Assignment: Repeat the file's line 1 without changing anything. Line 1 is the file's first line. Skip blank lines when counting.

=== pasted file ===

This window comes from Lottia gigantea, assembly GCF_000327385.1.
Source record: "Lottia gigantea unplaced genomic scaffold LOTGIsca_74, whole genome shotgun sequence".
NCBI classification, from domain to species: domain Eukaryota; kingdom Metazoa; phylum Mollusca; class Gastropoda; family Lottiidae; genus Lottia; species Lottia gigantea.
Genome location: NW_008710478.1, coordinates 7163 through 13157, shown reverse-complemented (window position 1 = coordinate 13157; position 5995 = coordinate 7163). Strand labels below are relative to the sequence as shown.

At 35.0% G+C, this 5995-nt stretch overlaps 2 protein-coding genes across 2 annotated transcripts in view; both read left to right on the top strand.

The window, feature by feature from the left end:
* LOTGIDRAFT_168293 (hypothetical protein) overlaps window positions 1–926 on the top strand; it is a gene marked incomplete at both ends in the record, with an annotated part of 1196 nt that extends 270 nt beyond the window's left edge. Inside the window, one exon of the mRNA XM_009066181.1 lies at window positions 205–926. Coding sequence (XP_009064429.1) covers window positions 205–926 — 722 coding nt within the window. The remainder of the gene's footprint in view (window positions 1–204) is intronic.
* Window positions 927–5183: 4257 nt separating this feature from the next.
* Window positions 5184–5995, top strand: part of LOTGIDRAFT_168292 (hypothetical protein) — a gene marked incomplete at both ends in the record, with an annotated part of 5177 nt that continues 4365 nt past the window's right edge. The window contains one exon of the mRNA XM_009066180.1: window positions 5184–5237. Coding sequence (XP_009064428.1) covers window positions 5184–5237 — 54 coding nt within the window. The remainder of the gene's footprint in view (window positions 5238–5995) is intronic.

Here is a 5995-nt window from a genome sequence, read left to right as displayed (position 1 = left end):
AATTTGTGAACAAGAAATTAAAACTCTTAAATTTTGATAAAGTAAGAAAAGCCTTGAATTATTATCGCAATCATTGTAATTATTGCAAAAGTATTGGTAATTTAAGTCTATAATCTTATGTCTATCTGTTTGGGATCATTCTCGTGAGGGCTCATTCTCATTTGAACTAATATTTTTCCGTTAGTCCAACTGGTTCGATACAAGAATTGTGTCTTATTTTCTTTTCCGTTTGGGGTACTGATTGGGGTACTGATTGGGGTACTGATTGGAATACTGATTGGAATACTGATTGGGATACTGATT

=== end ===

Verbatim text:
This window comes from Lottia gigantea, assembly GCF_000327385.1.